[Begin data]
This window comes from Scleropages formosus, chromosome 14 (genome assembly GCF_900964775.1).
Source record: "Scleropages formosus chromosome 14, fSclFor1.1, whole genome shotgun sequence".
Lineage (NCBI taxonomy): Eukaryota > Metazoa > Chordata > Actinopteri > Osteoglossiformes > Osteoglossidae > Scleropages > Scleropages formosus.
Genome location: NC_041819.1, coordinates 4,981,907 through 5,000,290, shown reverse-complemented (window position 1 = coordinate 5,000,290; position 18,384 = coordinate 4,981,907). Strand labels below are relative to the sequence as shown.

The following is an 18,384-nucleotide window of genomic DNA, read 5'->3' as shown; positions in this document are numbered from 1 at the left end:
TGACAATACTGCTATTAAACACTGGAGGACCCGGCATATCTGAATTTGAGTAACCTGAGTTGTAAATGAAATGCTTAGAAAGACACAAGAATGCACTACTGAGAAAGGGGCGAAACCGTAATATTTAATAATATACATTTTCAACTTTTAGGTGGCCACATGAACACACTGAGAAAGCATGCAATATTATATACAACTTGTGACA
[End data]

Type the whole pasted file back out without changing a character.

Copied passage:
This window comes from Scleropages formosus, chromosome 14 (genome assembly GCF_900964775.1).
Source record: "Scleropages formosus chromosome 14, fSclFor1.1, whole genome shotgun sequence".
Lineage (NCBI taxonomy): Eukaryota > Metazoa > Chordata > Actinopteri > Osteoglossiformes > Osteoglossidae > Scleropages > Scleropages formosus.
Genome location: NC_041819.1, coordinates 4,981,907 through 5,000,290, shown reverse-complemented (window position 1 = coordinate 5,000,290; position 18,384 = coordinate 4,981,907). Strand labels below are relative to the sequence as shown.

The following is an 18,384-nucleotide window of genomic DNA, read 5'->3' as shown; positions in this document are numbered from 1 at the left end:
TGACAATACTGCTATTAAACACTGGAGGACCCGGCATATCTGAATTTGAGTAACCTGAGTTGTAAATGAAATGCTTAGAAAGACACAAGAATGCACTACTGAGAAAGGGGCGAAACCGTAATATTTAATAATATACATTTTCAACTTTTAGGTGGCCACATGAACACACTGAGAAAGCATGCAATATTATATACAACTTGTGACA